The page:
The Equator Prize recognizes local and indigenous community initiatives from across the planet that are advancing innovative on-the-ground solutions to climate, environment and poverty challenges. Award categories honor achievement and local innovation in the thematic areas of oceans, forests, grasslands and wildlife protection.

For this year’s ceremony, UNDP wanted a complete refresh that gave the on-stage motion graphics a current vibe while incorporating the key icons behind its sustainable development goals (SDGs). Consisting of a “Countdown to Ceremony” screensaver, an opening sequence, 15 winner slates, three category slates and 11 presenter slates, the package had to align visually with a presentation from National Geographic Society, which was part of the evening’s program.

To bring it all together, UC drew from the SDG color palettes and relied on subject matter knowledge of both the UNDP and National Geographic in establishing the ceremony graphics’ overall look and feel. With only still photos available for the Equator Prize winners, UC created motion and depth by strategically intertwining the best shots with moving graphics and strategically selected stock footage. Naturally moving flora and fauna livened up the photography, added visual diversity and contributed creating a unique aesthetic.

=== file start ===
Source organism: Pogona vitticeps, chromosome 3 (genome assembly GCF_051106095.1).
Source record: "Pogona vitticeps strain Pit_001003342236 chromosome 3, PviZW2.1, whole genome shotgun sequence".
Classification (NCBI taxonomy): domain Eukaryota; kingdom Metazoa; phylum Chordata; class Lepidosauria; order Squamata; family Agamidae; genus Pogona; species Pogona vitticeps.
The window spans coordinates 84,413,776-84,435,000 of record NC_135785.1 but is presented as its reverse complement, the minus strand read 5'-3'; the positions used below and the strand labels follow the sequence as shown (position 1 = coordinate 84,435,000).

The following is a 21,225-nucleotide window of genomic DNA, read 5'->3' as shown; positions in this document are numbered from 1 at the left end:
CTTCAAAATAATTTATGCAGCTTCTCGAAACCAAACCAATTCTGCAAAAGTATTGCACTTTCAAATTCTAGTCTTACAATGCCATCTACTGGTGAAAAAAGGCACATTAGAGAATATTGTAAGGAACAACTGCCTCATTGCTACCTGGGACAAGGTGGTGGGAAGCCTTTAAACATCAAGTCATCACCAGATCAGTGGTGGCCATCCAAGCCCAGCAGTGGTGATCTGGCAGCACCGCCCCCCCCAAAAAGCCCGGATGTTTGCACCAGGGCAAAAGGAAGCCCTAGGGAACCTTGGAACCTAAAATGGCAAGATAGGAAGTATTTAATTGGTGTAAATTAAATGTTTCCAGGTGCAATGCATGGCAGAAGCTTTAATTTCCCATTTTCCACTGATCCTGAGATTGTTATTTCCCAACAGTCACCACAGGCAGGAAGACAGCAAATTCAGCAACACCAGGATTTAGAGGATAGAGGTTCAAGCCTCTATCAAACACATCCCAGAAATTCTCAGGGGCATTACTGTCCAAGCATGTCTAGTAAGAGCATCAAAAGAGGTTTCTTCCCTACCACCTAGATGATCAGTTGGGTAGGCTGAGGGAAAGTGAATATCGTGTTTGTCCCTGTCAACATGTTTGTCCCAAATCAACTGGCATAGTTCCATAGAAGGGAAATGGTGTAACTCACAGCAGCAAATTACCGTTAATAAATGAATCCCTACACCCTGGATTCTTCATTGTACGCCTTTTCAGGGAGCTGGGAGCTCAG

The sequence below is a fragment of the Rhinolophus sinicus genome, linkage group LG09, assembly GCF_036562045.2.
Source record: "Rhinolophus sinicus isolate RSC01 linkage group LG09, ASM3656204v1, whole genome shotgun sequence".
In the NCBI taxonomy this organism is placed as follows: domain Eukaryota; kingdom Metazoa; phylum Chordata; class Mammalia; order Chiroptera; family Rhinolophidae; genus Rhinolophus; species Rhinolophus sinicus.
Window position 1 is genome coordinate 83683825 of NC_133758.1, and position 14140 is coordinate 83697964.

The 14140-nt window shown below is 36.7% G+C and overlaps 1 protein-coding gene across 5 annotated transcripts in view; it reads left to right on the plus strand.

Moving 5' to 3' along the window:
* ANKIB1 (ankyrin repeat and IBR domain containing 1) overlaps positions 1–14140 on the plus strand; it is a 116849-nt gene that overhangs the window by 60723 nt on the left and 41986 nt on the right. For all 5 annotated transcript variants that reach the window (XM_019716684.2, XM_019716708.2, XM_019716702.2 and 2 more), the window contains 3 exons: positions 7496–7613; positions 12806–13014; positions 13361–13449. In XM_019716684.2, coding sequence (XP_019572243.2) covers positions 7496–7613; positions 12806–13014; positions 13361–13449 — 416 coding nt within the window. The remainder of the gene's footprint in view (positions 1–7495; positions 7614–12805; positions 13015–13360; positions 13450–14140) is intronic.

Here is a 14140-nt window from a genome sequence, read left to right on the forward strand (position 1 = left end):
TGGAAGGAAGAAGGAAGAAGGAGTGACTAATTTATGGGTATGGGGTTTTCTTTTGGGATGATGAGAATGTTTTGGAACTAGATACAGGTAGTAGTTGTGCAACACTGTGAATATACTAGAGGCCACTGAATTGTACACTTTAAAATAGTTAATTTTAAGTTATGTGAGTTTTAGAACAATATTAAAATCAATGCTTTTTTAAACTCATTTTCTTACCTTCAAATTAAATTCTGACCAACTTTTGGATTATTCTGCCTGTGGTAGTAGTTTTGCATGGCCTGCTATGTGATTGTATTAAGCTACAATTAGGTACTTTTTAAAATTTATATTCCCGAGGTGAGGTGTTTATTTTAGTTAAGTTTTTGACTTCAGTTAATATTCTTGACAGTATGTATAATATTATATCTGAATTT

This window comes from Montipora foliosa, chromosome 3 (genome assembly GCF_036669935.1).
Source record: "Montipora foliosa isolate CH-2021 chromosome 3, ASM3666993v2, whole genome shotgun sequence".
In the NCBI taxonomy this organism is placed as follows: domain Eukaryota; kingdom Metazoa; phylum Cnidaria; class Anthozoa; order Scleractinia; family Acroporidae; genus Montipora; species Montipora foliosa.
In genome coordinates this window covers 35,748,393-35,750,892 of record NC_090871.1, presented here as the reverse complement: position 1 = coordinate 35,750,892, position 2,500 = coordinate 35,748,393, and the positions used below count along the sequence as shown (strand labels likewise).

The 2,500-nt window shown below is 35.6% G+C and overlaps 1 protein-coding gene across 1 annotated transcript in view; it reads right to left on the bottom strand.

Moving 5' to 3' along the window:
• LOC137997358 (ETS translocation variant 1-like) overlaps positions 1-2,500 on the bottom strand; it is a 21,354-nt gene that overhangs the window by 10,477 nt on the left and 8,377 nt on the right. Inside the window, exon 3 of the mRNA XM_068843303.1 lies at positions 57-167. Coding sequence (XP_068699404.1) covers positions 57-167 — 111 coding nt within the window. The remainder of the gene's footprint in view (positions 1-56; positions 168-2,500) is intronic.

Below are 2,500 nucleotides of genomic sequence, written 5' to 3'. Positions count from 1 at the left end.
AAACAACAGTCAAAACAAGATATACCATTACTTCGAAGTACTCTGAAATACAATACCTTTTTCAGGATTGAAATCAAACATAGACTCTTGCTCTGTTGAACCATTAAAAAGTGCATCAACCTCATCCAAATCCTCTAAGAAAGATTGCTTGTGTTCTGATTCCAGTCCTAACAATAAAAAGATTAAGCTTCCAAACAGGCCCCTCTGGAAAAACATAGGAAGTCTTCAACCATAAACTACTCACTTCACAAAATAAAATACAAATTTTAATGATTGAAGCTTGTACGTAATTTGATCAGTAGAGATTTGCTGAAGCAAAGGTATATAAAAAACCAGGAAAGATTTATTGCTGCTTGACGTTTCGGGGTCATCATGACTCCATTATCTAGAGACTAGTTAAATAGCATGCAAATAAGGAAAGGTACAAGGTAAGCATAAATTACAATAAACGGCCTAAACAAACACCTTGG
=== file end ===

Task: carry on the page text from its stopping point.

We reached out to Undefined Creative’s founder/creative director Maria Rapetskaya to find out more:

How early did you get involved in the project, and was the client open to input?
We got the call a couple of months before the event. The original show had been used multiple times since we created it in 2010, so the client was definitely looking for input on how we could refresh or even rebrand.

Any particular challenges for this one?
For non-commercial organizations, budgets and messaging are equally sensitive topics. We have to be conscious of costs, and also very aware of Do’s and Don’t’s when it comes to assets and use. Our creative discussions took place over several calls, laying out options and ideas at different budget tiers — anything from simply updating the existing package to creating something entirely different. In case of the latter, parameters had to be established right away for how different “different” could be.